- PHOTO BY STEVE E. MILLER
- GET ’EM WHILE THEY’RE HOT : Baked goods at the newly opened Panera Bakery and Café are made fresh each night.
Walking up to Panera Bakery and Café on a Wednesday at 2 p.m. and finding the place packed, both inside and outside, was rather shocking—it had barely been open one week. It was only a couple of weeks earlier when I first noticed the sign on the building alongside Madonna Road announcing Panera’s imminent opening. I was glad to see it because I tried Panera Bread five years earlier while visiting Nashville, and I loved the artisan breads. After dining at the new SLO Panera, it occurred to me that it offers everything that’s crucial for a restaurant to survive in the current economy: good quality foods and beverages; value prices; prompt service; and a friendly, comfortable atmosphere. Its convenient location and easy parking doesn’t hurt a bit; it all adds up to a formula that’s sure to succeed.
Obviously, Panera can’t offer the same artisan foods you’d get dining with a local in-house chef running his or her own restaurant. But this chain eatery consistently delivers value, quality, and speedy service. You can dine inside or alfresco, they have Wi-Fi, and it’s convenient for picking up orders to go. Whether you order in or to go, the kitchen team gets orders out in five minutes or less. Although some of the foods, like soups and meats, are pre-made in a central commissary in Southern California, the breads, bagels, and pastries are baked fresh at the café nightly. All of the menu and bakery goods are created by Panera’s chefs, both of whom were formerly associate deans at the prestigious Culinary Institute of America in Hyde Park, N.Y.: Dan Kish, executive chef, and Tom Gumpel, baker and pastry chef. The chain, which includes the brands Saint Louis Bread (the original site) and Paradise Bakery & Café, had 1,453 cafés open by the end of 2010. They opened a Panera in Santa Maria, followed by one in SLO this year, and another is still being built in Santa Barbara, according to Meg Davis, an enthusiastic young woman who’s Panera’s district training specialist.
“No sandwich, salad, or entrée is pre-made,” Davis said while leading a tour of the café. She provided a detailed explanation for every question I asked of her. “Everything we serve is made fresh daily. We never serve left-over foods to our customers. At the end of the evening, everything left on the shelves is donated to the SLO Food Bank.” Davis noted that Panera supports community services wherever they open.
Judging by the number of people there to try out this new bakery and café, it was clear many also knew of Panera. It was amazing to learn that the SLO Panera started out with 75 employees—and they need more help. Davis said they plan to hire additional employees soon to keep up with the demand at this popular location. I was quick to visit because of my Nashville experience, but I learned much more about it my first visit here.
“People think we’re just a bakery, but I want them to know Panera Bakery and Café offers so much more,” Davis said. “We’re in control of our coffee from the bean to the cup; our roasting plants are committed to providing a good cup of coffee.”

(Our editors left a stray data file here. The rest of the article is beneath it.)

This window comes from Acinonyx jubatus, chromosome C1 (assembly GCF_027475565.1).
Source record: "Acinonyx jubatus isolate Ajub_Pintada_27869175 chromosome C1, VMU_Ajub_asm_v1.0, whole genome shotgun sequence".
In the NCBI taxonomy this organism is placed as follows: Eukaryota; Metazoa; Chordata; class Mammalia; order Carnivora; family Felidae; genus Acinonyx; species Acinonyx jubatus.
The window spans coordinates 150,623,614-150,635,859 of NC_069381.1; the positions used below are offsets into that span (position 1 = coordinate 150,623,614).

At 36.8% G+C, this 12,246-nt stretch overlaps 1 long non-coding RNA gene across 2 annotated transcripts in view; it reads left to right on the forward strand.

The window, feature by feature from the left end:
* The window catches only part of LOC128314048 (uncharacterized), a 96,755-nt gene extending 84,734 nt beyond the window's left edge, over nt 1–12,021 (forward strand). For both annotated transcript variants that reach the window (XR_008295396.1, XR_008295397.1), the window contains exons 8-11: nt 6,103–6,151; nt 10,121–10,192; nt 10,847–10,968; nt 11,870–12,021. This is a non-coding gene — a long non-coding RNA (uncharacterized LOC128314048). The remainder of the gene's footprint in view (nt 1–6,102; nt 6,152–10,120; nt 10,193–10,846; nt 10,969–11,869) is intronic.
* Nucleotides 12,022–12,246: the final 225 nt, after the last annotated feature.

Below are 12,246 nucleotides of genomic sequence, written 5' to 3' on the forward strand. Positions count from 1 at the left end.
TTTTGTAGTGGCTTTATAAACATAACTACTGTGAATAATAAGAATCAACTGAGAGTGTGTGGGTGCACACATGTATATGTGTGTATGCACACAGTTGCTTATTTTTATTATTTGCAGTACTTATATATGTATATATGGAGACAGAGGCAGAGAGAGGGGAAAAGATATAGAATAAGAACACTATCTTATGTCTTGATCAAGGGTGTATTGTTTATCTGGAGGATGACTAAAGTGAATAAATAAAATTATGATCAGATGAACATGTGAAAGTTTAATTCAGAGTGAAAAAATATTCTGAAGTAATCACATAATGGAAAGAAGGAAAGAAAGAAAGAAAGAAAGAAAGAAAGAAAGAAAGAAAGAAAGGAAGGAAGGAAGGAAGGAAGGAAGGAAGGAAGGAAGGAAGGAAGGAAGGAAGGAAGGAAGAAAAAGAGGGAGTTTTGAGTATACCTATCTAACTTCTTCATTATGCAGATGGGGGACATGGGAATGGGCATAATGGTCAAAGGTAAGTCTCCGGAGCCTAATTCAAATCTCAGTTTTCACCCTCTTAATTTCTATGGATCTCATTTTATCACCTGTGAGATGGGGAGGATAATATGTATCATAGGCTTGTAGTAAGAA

Rare anywhere these days, coffee refills are complimentary. I was skeptical, but the coffee tasted much better than many cups I’ve had elsewhere.
“We have a full-time barista, and I want people to know we can make any specialty coffee drink they can imagine,” Davis said.
Smoothies are also made to order, using organic Stonyfield yogurt. I ordered wild berry, but, unknowingly, was given strawberry. By the time I sat at a table, an employee appeared with the correct smoothie, apologizing for the mistake. She said I could enjoy both. Talk about service; admitting such a mistake is a rare occurrence in any eatery. The smoothies seemed the ultimate milkshake: They taste decadent, but they’re also good for you.
- PHOTO BY STEVE E. MILLER
Davis was particularly pleased about their “signature sandwiches,” with combos like the bacon turkey bravo on thickly sliced tomato basil bread. It was good, but I was far more impressed by the signature salad: Thai chopped chicken salad with romaine, cashews, fire-roasted edamame, red peppers, carrots, cilantro, and toasted wonton strips dressed with a Thai chili vinaigrette and peanut sauce. It had the perfect degree of kick, neither too hot nor too mild. If you want the salad without the heat, you can choose another one of the interesting vinaigrettes offered. In fact, Davis said they do their best to accommodate everyone: “Whether you want to substitute tofu for meat, prefer another bread choice, or ask us to hold the onions or the cheese, we will do whatever we can to make it right for you.”
During the media opening on March 4, NFL football legend Keyshawn Johnson showed up and made a child’s wish come true with the Make-A-Wish Foundation of the Tri-Counties. Johnson is an executive officer of First Picks Management, the company that owns Panera Bread. Johnson presented a SLO 11-year-old named Tyler, who has the life-threatening condition neuroblastoma (extracranial solid cancer), with his wish-come-true of a Disney cruise to the Bahamas with his family. Davis recalled there was hardly a dry eye in the house.
For the event, Panera partnered with 805 Living, and Eberle Winery which donated their wines for the occasion, but Panera doesn’t sell alcoholic beverages. Neither do they accept tips, which means they pay their staff better to make up for it.
“Instead of tip boxes, we have donation boxes for spare change,” Davis pointed out. “Everything that goes into it is matched by the company and donated to the Make-A-Wish Foundation of the Tri-Counties (SLO, SBC, and Ventura).”
She finished: “It’s not just about quick service. You can sit down for a good dinner with your family and only spend $8 a person.”
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